Academic journal article The Qualitative Report

Using Participatory Focus Groups of Graduate Students to Improve Academic Departments: A Case Example

Academic journal article The Qualitative Report

Using Participatory Focus Groups of Graduate Students to Improve Academic Departments: A Case Example

Article excerpt

The authors report on a participatory focus group evaluation of an academic department. The 20 participants, and the majority of the evaluators, were graduate students in that department. The authors report on their methods, their reflections, ethical issues they encountered and what they did about them, and how they used the results. Key words: Program Evaluation, Focus Groups, Graduate Students, and Academic Department


We recently used participatory focus groups of graduate students to evaluate our department. In this paper we will report on what we did and how we did it, the ethical challenges we faced, and our reflections on the process. We hope that our experience might help others who wish to use participatory focus groups to evaluate their own department or program.

Participatory action research was originally used to empower oppressed groups in Third World countries, but researchers increasingly are using it in developed countries (Reason, 1994). In participatory research, one seeks to learn about the needs of participants and to translate this information into constructive action (Piercy & Thomas, 1998). Participatory action research differs from other qualitative methods in the collaboration the researcher fosters with the participants. Often, the researcher trains participants to be co-researchers themselves, and involves them in the research process. The methods are collaborative, self-reflective, empowering, and support action.

In traditional evaluation, the evaluator, typically an expert, uses surveys and other quantitative methods to extract knowledge from his or her participants that may or may not be shared with the participants themselves. If knowledge is power (Foucault, 1980), then traditional evaluators, the exclusive gatherers, analyzers, and possessors of the knowledge, are indeed in a hierarchical, more powerful position than their research participants. Participatory evaluators, on the other hand, attempt to flatten the hierarchy by involving knowledgeable research participants as active co-researchers (Bishop, 1989; Scriven, 1993). Participatory evaluators invite participants to generate, own, use, and share their knowledge and expertise; typically, the participants are empowered in the process (DeSantis, 1994; Fetterman, Kaftavian, & Wandersman, 1996).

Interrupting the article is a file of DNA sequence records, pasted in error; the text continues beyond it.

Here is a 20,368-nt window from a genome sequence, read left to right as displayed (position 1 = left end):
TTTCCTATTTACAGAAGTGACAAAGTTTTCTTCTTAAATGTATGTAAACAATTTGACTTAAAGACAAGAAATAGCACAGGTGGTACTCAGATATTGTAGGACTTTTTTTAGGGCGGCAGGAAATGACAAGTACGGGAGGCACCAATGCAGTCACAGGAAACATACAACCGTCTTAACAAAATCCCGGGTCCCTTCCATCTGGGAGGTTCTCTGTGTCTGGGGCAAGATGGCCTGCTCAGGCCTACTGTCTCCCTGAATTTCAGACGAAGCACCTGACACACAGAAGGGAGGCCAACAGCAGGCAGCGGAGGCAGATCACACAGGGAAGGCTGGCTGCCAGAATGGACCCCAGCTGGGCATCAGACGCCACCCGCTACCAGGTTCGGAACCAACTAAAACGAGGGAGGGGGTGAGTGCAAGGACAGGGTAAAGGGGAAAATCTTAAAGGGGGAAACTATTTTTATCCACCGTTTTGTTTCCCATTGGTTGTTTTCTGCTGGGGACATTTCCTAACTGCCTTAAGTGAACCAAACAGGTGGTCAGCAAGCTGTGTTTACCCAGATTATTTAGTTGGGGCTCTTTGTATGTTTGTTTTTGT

Our own use of participatory focus groups grew out of our interest in gaining a general sense of how graduate students in the Department of Human Development see various aspects of their department. We held the assumption that, for them, "perceived reality is reality." We hoped that our findings would support graduate student investment in the department and its improvement. We also hoped that our findings would help faculty and administrators better understand what they are doing well and what they might do differently. To this end, we used focus groups lead by graduate student facilitators and (to a lesser extent) e-mail interviews of graduate students to gather this information.


Focus Groups

A focus group is a small group interview on a specific topic. Focus groups consist of about 6-10 participants and usually last from 1-3 hours (Patton, 2002). Educators can use focus groups to understand students' perceptions on different aspects of a program (Patton, 2002; Piercy & Nickerson, 1996). Focus groups also give students a forum to acknowledge strengths and air grievances, as well as to identify problems that faculty and administrators can address. Finally, the participatory nature of focus groups supports the participants' investment in the results, and may represent an important intervention in itself.

Focus groups have certain advantages that other participatory methods may not. Because the students give feedback in a group, they can build upon each other's answers (e.g., "Oh, yeah, that happened to me, but for me it was this way . …

Search by... Author
Show... All Results Primary Sources Peer-reviewed


An unknown error has occurred. Please click the button below to reload the page. If the problem persists, please try again in a little while.